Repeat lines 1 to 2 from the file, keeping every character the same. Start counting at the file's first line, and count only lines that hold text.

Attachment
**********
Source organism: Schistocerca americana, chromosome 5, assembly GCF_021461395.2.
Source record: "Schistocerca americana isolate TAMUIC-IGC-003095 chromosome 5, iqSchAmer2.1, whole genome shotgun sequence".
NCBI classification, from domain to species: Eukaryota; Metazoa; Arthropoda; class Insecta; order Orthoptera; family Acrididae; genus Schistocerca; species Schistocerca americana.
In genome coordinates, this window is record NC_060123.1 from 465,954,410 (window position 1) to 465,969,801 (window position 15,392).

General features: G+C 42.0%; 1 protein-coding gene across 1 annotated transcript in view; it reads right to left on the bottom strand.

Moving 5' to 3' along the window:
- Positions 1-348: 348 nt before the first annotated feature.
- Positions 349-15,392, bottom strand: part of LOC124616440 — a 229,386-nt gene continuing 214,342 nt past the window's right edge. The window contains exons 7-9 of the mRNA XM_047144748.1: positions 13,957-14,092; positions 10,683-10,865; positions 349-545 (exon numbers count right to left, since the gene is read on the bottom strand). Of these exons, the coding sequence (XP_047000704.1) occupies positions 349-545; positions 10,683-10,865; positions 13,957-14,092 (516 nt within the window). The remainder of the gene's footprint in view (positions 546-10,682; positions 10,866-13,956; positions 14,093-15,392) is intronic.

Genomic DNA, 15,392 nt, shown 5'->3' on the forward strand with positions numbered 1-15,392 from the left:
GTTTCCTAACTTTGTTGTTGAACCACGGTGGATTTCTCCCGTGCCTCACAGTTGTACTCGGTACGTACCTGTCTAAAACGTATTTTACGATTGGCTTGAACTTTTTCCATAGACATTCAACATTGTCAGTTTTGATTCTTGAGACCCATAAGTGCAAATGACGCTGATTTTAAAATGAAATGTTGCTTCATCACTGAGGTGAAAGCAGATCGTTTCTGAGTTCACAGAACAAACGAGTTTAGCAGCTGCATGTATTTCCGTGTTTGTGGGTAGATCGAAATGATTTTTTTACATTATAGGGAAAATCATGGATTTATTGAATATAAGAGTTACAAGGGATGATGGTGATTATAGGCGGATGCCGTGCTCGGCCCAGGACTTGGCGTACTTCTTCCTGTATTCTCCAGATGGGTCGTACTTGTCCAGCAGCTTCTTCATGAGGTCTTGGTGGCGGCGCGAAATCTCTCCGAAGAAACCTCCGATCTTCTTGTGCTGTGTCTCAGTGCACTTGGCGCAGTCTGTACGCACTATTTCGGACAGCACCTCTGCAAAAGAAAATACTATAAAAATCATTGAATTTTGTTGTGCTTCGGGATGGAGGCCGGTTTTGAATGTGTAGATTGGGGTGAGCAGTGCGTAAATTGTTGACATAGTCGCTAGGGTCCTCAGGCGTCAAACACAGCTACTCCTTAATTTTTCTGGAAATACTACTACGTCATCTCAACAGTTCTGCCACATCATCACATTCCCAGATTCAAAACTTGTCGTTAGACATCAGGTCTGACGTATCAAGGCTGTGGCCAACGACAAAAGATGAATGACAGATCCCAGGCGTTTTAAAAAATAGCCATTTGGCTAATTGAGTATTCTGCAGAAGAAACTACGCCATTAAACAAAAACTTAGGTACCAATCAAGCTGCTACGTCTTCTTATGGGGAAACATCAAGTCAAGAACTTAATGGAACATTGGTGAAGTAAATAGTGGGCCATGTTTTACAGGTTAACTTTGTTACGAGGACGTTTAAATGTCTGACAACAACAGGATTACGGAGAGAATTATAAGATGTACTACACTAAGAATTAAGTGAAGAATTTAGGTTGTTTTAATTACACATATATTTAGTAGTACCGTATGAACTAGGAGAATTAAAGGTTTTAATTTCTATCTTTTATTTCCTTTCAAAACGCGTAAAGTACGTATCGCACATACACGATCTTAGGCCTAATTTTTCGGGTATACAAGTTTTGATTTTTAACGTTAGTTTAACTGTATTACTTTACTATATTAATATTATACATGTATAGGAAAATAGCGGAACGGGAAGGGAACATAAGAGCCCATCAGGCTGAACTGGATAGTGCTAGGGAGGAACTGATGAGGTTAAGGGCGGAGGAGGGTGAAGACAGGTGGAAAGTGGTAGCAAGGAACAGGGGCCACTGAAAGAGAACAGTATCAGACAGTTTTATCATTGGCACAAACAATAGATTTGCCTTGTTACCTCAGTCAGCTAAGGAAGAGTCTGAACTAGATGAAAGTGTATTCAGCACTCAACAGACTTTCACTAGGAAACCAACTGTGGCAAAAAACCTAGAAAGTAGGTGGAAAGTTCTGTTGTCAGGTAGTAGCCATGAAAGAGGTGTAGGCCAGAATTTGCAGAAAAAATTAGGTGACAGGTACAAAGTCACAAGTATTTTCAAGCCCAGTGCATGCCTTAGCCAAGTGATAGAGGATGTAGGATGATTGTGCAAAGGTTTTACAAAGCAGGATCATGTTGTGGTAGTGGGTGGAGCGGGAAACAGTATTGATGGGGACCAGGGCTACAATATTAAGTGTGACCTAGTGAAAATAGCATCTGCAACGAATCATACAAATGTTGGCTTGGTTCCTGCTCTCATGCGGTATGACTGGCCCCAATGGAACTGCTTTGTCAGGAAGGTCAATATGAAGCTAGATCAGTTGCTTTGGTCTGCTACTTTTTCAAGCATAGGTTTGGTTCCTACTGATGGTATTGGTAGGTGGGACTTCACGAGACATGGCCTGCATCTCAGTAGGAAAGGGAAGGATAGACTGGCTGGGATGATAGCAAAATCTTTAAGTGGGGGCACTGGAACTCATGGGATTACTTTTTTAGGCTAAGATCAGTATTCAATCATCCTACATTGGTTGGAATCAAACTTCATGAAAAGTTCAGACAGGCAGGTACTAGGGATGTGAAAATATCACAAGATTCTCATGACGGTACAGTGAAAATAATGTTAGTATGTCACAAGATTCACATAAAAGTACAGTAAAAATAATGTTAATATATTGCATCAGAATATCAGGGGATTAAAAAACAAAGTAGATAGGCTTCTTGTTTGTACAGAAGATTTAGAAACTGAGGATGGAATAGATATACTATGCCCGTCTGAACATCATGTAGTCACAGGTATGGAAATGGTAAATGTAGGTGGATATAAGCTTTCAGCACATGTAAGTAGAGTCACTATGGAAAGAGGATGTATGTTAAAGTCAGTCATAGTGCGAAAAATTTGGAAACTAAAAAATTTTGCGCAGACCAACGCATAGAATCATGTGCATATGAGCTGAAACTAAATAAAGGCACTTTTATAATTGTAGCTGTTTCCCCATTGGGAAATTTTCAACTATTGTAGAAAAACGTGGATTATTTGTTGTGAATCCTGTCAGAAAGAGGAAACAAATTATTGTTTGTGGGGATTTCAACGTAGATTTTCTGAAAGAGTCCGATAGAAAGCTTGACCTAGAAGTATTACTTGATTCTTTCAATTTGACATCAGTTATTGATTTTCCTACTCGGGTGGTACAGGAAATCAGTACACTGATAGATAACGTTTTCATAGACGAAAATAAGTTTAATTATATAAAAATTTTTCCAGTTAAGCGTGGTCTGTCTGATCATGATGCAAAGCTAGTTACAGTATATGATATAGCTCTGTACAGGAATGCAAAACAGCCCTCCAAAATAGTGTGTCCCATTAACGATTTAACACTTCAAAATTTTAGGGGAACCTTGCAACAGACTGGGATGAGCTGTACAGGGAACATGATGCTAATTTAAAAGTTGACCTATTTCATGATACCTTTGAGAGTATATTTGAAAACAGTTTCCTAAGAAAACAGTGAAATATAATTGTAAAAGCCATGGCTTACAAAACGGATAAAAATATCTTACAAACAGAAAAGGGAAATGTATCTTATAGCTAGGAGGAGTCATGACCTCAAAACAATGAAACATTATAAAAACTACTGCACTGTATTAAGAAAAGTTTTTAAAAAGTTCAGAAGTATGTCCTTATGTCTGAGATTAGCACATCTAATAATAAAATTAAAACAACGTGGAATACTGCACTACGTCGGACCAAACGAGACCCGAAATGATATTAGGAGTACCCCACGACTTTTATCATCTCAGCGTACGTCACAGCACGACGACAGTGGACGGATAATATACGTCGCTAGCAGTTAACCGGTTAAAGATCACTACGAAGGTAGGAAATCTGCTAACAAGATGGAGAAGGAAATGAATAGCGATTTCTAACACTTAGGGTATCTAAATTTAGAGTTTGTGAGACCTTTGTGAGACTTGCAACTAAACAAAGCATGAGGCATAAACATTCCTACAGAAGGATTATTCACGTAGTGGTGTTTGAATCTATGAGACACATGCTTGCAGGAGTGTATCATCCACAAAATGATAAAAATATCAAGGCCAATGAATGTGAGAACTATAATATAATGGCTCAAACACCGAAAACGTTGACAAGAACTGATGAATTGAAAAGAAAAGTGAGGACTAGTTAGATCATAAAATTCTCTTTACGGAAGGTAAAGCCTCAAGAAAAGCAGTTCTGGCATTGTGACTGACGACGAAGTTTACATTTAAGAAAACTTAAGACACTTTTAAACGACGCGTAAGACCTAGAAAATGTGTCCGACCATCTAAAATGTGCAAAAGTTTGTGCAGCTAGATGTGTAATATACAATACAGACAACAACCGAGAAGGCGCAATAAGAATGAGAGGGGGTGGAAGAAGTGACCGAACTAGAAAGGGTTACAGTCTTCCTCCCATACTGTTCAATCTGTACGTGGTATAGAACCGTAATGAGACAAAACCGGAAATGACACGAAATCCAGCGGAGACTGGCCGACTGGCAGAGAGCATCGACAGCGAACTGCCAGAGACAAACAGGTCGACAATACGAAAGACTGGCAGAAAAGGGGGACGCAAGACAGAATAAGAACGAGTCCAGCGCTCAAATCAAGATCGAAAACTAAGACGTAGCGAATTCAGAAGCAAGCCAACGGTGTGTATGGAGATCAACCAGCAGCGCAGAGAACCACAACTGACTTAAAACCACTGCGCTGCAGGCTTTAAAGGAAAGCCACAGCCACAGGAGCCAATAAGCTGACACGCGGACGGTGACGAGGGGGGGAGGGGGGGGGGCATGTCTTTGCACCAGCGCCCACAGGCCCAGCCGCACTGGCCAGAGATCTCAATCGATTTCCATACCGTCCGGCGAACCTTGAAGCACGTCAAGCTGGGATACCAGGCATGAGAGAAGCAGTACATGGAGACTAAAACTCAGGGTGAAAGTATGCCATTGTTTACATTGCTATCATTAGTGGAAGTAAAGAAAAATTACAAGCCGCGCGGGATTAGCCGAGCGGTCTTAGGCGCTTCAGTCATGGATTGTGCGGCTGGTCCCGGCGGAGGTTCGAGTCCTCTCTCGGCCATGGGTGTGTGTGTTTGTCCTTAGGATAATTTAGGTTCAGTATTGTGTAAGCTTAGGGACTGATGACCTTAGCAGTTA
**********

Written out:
Source organism: Schistocerca americana, chromosome 5, assembly GCF_021461395.2.
Source record: "Schistocerca americana isolate TAMUIC-IGC-003095 chromosome 5, iqSchAmer2.1, whole genome shotgun sequence".